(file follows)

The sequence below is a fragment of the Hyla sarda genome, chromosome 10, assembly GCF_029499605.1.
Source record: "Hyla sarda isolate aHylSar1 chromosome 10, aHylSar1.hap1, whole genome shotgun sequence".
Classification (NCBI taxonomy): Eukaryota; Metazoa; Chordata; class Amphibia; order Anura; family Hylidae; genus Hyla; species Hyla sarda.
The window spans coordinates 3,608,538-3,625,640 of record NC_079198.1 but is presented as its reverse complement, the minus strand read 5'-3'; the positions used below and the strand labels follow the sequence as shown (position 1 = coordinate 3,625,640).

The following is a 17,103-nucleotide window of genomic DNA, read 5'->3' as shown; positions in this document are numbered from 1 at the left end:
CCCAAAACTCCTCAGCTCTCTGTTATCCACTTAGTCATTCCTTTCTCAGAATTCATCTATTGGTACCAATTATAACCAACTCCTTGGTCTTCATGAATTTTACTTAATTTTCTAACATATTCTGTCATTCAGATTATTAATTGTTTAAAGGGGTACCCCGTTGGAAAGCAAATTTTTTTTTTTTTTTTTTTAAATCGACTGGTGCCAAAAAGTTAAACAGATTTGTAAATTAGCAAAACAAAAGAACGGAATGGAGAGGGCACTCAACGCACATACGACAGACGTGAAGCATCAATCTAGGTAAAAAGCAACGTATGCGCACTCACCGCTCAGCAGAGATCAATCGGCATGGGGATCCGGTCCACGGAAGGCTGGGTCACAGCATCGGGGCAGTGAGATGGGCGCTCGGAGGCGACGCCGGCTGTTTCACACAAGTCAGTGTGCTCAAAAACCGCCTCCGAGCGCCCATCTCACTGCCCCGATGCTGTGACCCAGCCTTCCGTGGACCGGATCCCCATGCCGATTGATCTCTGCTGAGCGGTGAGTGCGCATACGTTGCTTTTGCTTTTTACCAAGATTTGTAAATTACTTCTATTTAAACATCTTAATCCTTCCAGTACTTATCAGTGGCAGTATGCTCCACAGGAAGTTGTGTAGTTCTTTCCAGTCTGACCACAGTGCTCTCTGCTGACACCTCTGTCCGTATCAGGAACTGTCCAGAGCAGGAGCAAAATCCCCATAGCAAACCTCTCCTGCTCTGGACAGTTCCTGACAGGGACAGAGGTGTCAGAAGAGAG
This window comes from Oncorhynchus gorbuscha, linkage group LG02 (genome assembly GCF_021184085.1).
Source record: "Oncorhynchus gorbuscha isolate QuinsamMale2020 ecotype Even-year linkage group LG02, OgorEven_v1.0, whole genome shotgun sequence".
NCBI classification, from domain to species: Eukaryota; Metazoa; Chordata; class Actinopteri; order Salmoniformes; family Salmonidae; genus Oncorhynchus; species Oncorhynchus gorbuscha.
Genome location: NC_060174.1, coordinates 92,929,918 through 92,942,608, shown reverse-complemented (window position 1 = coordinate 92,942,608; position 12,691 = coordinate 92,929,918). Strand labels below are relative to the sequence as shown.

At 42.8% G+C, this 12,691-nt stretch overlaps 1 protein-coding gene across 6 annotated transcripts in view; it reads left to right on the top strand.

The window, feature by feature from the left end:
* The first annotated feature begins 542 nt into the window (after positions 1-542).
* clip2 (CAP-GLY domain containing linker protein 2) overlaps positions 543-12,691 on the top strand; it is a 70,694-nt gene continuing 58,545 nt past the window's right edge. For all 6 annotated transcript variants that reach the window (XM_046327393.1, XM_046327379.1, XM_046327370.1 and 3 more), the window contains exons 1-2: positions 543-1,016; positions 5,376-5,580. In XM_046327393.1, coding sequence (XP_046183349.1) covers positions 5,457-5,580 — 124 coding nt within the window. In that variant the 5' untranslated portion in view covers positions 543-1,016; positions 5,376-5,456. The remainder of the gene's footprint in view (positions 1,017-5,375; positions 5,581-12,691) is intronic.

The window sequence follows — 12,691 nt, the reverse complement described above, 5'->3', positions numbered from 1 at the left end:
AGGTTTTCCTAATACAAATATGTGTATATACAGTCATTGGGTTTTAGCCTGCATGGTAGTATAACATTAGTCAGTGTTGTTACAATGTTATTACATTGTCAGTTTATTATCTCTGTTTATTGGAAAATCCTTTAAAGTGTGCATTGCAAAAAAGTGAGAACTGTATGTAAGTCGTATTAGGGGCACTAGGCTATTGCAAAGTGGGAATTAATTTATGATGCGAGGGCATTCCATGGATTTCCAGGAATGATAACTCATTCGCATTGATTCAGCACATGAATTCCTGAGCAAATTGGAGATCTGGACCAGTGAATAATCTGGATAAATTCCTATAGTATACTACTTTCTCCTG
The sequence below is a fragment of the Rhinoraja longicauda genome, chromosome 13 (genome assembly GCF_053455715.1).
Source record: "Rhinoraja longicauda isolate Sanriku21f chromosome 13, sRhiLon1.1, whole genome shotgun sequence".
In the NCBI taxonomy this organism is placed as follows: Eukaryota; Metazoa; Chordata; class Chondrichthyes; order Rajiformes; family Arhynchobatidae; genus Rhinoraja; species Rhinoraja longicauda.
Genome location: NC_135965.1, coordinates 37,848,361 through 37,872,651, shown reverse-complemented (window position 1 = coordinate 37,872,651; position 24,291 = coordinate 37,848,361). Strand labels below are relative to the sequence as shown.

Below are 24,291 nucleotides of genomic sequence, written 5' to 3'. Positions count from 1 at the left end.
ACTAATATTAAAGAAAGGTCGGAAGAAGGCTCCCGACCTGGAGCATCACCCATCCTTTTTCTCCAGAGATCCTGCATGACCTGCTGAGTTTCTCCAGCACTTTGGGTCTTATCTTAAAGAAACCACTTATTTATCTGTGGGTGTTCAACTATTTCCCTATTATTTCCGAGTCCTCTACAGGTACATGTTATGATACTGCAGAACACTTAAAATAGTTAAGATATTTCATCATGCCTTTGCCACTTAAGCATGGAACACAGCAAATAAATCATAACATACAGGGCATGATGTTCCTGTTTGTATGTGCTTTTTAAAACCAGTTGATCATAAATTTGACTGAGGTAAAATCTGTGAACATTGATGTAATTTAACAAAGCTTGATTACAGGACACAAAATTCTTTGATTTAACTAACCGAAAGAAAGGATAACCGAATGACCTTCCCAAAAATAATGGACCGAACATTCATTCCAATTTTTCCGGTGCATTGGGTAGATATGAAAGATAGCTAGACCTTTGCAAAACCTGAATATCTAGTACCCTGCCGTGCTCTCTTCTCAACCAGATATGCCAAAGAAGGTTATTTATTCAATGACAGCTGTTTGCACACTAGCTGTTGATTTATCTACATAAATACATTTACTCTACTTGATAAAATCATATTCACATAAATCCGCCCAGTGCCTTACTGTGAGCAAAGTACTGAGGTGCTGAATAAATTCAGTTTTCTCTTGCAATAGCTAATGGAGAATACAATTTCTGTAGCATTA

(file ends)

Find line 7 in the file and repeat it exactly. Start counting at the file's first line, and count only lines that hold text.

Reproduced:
This window comes from Oncorhynchus gorbuscha, linkage group LG02 (genome assembly GCF_021184085.1).